How to run Glassfish 4 Web Application on OpenShift PaaS

There are a few options to publish a Glassfish 4 application in the cloud. One of them is OpenShift Platform-as-a-Service (PaaS), and although it doesn't offer a Glassfish cartridge, it provides a Do It Yourself (DIY) cartridge or application type which could be used to deploy a Glassfish web application.

 If you choose to work with Glassfish application server rather than JBoss or WildFly which are offered by the platform, you workflow will be a little bit different. When working with the Red Hat products, supported by the PaaS, one can publish an application in similar way to publishing to a local application server, particularly when using tools like JBoss Developer Studio. In the case of Glassfish a DIY application containing a Glassfish distribution should be created and then published to OpenShift and a war-file containing your application should be placed in the autodeploy folder of the Glassfish. In fact, you are publishing not your app but a DIY application, which is your Glassfish 4, with a war as the payload, but cannot install Glassfish on OpenShift and push your application directly as in the case of Red Hat products such as WildFly. To publish a new version of your app you have to place a new version of war-file to autodeploy folder of the DIY application and then push it.

 Before publishing the Glassfish AS to the platform its domain.xml file should be edited and some additional action hooks to start and stop the server should be added as described here and here. However, in my opinion, the fastest way to hit the ground running is to use this GitHub repository where all the necessary configuration had been done for you and a sample web application placed into the autodeploy folder. All you need to do is to create your own application on OpenShift, clone its code to your machine, pull the code from the aforementioned Git repository with specifically tweaked Glassfish and then push the result. The sample application will be available at http://Your_App_Name-Your_Domain_Name.rhcloud.com/hello. Just follow the readme.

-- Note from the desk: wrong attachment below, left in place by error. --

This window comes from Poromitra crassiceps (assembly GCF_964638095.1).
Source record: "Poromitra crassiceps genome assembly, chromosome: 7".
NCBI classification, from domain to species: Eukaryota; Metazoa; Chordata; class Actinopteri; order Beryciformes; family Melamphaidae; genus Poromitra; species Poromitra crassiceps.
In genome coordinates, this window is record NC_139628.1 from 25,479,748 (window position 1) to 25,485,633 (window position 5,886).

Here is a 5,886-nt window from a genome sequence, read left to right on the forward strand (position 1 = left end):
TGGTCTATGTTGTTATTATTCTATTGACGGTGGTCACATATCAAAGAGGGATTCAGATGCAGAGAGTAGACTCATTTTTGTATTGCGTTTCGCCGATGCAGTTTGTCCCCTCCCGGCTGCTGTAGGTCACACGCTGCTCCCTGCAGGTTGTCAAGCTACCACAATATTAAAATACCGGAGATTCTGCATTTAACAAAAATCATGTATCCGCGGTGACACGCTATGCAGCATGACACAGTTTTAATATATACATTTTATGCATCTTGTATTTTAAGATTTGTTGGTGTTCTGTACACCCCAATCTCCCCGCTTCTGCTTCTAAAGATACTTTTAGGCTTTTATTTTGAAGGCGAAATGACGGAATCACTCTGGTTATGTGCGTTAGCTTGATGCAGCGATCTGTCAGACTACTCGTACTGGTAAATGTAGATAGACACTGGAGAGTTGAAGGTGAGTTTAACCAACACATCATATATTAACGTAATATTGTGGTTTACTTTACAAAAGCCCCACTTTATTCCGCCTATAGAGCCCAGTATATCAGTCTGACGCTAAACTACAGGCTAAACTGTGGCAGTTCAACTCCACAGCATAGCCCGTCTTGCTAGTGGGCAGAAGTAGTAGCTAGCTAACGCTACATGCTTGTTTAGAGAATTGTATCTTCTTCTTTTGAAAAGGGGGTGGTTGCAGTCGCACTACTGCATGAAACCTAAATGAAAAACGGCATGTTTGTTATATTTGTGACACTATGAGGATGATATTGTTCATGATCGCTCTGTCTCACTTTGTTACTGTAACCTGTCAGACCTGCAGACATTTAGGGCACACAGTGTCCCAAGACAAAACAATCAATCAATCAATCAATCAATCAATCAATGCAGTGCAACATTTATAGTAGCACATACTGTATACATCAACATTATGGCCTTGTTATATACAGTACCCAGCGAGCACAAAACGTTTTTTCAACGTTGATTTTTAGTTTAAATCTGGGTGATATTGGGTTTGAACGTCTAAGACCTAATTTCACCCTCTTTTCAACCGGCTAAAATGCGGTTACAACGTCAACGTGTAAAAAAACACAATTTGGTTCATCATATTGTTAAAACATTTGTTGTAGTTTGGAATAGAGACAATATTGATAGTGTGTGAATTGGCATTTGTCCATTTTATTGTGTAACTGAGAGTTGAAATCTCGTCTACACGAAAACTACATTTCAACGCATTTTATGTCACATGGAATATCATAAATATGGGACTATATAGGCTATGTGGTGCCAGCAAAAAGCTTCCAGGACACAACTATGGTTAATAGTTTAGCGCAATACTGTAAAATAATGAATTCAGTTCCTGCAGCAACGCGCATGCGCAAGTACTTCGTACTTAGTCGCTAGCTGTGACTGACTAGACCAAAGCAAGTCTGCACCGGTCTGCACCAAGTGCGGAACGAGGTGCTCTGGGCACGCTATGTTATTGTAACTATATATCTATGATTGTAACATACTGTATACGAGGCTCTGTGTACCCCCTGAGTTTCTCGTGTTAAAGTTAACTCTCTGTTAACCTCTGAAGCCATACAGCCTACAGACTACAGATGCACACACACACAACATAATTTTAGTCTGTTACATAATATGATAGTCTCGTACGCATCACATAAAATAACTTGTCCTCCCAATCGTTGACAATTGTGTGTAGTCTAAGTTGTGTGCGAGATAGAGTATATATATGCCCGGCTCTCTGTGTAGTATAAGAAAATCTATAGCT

Of course, your application will use a database and you will need to read the logs of your application server. To accomplish all the above, after choosing a database cartridge, you may use ssh to connect to you application via address provided to you by the PaaS and obtain all the necessary variables to configure connection pools and data sources in your domain.xml file as well as browse the directories of your application in order to read the output. If you created an app using command line tools all the addresses were printed immediately to you, including one to ssh. Also, the address for remote access can be obtained using the OpenShift web interface. Additionally, don't forget to put a JDBC driver to the lib folder of your Glassfish.

 For my application I used MySql, so the most important for our discussion environmental variables are $OPENSHIFT_MYSQL_DB_PORT, which holds the port of your database connection, $OPENSHIFT_MYSQL_DB_HOST which is an address of the MySql server. If you use, for example Postgres, its environment counterparts could be obtained by using a env | grep DB command. To print the variables use Linux echo command, e.g. echo $OPENSHIFT_MYSQL_DB_PORT. Also a directory structure of your DIY application can be found wherein the variable $OPENSHIFT_REPO_DIR points. There in the diy directory your Glassfish dir can be found, by navigating which the log file can be located.

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